of a San Francisco home where Apple had apparently tracked the missing device.
iPhone prototype redux
In 2010, an Apple engineer left an iPhone 4 prototype at a Mountain View bar after going out for drinks for his birthday. Another bar-goer named Brian Hogan found the device and took it home. After removing a case designed to disguise its appearance, Hogan discovered he was in possession of what appeared to be a prototype iPhone device. Hogan and a friend shopped access to the prototype around to several news sites, Ars included, and Gizmodo ultimately bought it for $5,000. The site subsequently published details of the device long before Apple unveiled it publicly.
Now, it seems the story is playing out all over again, but the sequel is a bit different. In July of 2011, a similar incident occurred with what may be an iPhone 5 prototype. The device was reportedly left behind at a tequila bar named Cava 22 in San Francisco's Mission District. Two people who are part of Apple's security team attempted to track the device using its GPS location feature, apparently pinpointing it to the home of an individual named Sergio Calderón.
According to Calderón, six people came to his home in late July asking if he had been to Cava 22 on the night the phone went missing, and if he had it in his possession. Calderón admitted he had been there on the night in question, but said he knew nothing about a missing phone. At least one of the people present at Calderón's home claimed to be an SFPD officer.
Calderón said he agreed to a search after being told the police could return with a warrant, though the search turned up nothing. Apparently members of Apple's security team also went through Calderón's computer to look for evidence that the device had been plugged in. Those same Apple investigators—one of which was later identified as retired San Jose Police sergeant Anthony Colon—offered money for the device and even made veiled threats about contacting the Immigration & Naturalization Service (INS) when the search turned up nothing. "One of the officers is like, 'Is everyone in this house an American citizen?' They said we were all going to get into trouble,'" Calderón said.
No police involvement—until now
The story up to this point was already stranger than last year's version, but here's where it gets even more confusing.
There was no report filed by the SFPD officers involved in the search of Calderón's home, it was later revealed, because they didn't personally assist in the search. Four of the six people that went to Calderón's home were SFPD officers while two were Apple's own investigators—and it was the two Apple investigators who reportedly searched the home. Apple also didn't file a report of missing property, ostensibly to avoid details of the missing device becoming public.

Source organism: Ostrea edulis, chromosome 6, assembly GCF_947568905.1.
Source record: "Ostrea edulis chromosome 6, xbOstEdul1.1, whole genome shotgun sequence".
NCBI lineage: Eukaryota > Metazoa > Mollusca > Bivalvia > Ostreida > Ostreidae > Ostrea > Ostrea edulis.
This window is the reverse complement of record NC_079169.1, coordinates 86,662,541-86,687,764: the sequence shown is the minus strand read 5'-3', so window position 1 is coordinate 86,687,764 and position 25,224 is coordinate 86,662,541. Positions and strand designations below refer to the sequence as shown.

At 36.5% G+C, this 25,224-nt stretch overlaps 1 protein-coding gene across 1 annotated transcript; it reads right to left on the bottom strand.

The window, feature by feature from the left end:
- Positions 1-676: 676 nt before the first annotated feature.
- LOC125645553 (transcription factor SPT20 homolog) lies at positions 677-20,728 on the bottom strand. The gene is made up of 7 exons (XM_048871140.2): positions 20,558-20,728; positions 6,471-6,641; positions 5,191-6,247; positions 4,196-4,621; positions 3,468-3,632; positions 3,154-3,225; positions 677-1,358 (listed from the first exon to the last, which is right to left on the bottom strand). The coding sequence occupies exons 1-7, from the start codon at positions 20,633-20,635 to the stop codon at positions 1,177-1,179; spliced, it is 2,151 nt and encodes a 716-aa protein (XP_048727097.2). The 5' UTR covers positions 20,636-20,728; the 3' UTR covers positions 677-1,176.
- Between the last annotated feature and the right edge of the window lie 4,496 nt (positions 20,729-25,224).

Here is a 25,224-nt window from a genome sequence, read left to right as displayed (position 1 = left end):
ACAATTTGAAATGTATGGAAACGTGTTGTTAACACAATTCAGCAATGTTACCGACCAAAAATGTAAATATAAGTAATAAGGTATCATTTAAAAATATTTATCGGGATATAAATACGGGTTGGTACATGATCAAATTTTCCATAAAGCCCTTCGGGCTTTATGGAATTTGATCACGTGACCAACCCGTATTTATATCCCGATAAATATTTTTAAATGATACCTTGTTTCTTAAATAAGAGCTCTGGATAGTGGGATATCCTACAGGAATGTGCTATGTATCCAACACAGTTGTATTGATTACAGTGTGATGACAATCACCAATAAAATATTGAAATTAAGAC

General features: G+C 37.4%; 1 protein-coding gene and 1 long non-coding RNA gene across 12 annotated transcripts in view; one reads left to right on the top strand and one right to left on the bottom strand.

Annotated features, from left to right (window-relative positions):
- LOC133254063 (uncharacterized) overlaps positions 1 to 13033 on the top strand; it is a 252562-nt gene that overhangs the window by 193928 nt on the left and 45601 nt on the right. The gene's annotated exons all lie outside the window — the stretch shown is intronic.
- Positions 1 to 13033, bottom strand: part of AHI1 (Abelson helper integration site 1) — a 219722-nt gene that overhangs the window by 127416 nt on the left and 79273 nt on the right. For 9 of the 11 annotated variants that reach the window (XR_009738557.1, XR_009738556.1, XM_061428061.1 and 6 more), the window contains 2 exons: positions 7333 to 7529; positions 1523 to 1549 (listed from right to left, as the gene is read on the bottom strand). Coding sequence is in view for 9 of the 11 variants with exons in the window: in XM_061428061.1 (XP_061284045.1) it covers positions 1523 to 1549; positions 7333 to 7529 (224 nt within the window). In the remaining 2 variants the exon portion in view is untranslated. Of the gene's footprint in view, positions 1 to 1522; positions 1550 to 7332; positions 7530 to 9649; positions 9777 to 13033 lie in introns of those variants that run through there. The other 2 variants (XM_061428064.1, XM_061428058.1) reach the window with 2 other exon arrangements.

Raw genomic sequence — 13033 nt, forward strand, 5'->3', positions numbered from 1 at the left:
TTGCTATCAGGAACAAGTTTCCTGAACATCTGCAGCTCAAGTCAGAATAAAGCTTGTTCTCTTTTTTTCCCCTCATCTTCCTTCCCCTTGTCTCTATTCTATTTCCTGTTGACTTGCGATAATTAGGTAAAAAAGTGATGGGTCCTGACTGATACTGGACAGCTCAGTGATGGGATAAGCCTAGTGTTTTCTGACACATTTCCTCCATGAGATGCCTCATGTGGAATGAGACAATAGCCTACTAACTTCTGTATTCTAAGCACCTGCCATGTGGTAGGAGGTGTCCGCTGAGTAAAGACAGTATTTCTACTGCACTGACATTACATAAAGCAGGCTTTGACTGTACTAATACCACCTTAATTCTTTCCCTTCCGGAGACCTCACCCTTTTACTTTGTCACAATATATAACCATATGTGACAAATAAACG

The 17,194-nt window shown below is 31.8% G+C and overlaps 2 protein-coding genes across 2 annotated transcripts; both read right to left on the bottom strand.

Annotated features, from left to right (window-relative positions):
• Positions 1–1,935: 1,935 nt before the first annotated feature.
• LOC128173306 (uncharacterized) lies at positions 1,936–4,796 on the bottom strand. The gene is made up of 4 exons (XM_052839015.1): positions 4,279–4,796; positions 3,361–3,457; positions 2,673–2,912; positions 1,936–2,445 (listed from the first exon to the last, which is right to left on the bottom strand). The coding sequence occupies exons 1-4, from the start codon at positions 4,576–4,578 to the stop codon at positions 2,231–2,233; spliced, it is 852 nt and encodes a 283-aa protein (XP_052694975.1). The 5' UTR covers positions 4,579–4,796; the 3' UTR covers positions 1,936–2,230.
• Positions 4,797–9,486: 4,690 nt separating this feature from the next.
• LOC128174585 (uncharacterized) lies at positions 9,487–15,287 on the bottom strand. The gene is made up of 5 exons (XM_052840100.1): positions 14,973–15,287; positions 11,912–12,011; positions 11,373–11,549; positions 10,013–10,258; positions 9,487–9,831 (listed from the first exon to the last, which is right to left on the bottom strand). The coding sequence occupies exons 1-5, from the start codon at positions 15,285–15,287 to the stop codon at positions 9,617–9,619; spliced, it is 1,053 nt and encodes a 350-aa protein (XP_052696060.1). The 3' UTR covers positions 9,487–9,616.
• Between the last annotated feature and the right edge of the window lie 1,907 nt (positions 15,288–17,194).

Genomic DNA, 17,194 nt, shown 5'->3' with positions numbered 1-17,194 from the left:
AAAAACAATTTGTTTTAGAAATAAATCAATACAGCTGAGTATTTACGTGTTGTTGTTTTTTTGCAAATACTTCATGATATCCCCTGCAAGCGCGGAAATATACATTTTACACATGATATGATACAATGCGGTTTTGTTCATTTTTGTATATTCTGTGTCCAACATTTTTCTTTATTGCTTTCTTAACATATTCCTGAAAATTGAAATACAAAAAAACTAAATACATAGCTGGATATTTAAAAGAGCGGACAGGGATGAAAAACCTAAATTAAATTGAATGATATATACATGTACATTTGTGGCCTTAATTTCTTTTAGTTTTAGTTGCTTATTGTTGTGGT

However, CNET reported this week that the SFPD has finally begun an internal investigation into the unusual search. Calderón claims that the Apple investigators did not identify themselves, and he believed they were police. Criminal attorneys who spoke to CNET said that the threats and lack of transparency about who the Apple investigators were could be the basis for action against the police department. However, since nothing was damaged or lost in the search, Calderón may have little recourse aside from filing a formal complaint.
Police Chief Greg Suhr told the San Francisco Chronicle that the SFPD often assists private investigators in similar cases. "The reason we do civil standby is to make sure there isn't a problem," he said. Still, he insisted that his officers did not participate in the search itself. "Whatever conversations the [Apple] employees had with the resident, I can't say."
The department's internal investigation will attempt to determine if the officers themselves stepped outside of bounds during the incident.
This isn't the first time police have been accused of going too far in helping Apple. Last year, police raided the home of Gizmodo editor Jason Chen to gather evidence of possible criminal wrongdoing in the events that led up to Gizmodo's iPhone 4 exposé. Hogan and friend Sage Wallower were recently charged with misappropriation and possession of lost property, while Gizmodo and its editor were not charged with any crime.
How this year's story will play out remains a mystery. Short of turning Calderón's home upside down to locate the missing iPhone 5, it doesn't sound as if Apple or the SFPD have many leads—not that Calderón would comply at this point, given his recent experience dealing with Apple. Then again, the company might be keeping any leads it has under wraps, lest the company be faced with another high profile leak like it did with the iPhone 4.